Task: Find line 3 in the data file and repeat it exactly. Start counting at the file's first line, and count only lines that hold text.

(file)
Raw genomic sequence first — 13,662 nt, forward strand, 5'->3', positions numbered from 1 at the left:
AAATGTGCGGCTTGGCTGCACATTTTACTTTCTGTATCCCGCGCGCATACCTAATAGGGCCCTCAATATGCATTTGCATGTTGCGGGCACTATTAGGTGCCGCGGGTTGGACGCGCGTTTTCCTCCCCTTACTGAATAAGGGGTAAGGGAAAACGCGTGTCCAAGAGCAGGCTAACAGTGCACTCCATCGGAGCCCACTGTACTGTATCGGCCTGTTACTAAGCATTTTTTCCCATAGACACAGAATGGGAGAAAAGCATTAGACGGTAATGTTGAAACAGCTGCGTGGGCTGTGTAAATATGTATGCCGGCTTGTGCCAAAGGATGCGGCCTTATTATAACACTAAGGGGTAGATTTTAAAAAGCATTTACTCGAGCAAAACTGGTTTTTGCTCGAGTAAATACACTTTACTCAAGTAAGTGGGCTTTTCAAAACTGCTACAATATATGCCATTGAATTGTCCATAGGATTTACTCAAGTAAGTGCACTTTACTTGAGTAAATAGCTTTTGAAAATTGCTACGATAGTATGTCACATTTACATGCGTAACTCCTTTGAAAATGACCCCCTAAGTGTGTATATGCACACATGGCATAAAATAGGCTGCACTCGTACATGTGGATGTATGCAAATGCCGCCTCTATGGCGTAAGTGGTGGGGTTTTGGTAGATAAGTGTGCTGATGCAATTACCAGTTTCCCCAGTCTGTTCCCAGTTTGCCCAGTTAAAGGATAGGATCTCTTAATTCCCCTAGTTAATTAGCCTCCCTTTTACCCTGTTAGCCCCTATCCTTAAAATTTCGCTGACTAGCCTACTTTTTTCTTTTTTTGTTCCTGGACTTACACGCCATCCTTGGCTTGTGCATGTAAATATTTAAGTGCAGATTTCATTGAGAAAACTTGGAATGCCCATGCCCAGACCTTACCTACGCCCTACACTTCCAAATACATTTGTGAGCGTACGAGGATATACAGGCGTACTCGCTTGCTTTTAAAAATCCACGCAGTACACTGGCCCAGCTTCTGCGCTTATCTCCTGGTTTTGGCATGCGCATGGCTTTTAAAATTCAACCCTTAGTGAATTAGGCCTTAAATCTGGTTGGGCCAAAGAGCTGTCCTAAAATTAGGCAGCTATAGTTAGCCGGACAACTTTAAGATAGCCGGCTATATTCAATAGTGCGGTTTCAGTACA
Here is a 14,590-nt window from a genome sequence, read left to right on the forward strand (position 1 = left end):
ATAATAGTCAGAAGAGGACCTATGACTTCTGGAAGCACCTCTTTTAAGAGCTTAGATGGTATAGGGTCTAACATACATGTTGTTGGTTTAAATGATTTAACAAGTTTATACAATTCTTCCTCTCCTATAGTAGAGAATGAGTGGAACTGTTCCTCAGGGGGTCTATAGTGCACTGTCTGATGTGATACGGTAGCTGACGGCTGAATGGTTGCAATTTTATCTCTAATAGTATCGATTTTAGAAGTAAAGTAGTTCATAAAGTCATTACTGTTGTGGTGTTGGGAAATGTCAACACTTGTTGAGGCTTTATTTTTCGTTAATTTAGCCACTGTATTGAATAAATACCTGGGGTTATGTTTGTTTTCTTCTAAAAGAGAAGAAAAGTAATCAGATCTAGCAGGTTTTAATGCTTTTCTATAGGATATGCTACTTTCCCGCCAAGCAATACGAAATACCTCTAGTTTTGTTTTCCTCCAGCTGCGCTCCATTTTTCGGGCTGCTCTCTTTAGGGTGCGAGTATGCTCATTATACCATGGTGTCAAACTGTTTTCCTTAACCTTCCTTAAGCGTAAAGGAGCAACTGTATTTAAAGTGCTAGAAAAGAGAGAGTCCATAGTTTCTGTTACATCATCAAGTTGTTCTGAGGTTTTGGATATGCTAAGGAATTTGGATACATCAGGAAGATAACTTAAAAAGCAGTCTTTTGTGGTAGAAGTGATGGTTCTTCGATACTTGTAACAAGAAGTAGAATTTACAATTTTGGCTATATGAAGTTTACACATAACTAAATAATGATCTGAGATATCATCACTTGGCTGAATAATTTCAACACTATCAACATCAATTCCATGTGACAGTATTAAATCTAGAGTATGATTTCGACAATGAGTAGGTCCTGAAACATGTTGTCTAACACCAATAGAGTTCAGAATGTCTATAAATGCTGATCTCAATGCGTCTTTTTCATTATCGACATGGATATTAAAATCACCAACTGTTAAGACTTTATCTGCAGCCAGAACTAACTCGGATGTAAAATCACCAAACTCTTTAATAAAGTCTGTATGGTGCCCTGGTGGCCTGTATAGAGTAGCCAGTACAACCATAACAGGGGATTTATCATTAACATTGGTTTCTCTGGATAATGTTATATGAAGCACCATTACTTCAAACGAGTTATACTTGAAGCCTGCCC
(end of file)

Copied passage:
Here is a 14,590-nt window from a genome sequence, read left to right on the forward strand (position 1 = left end):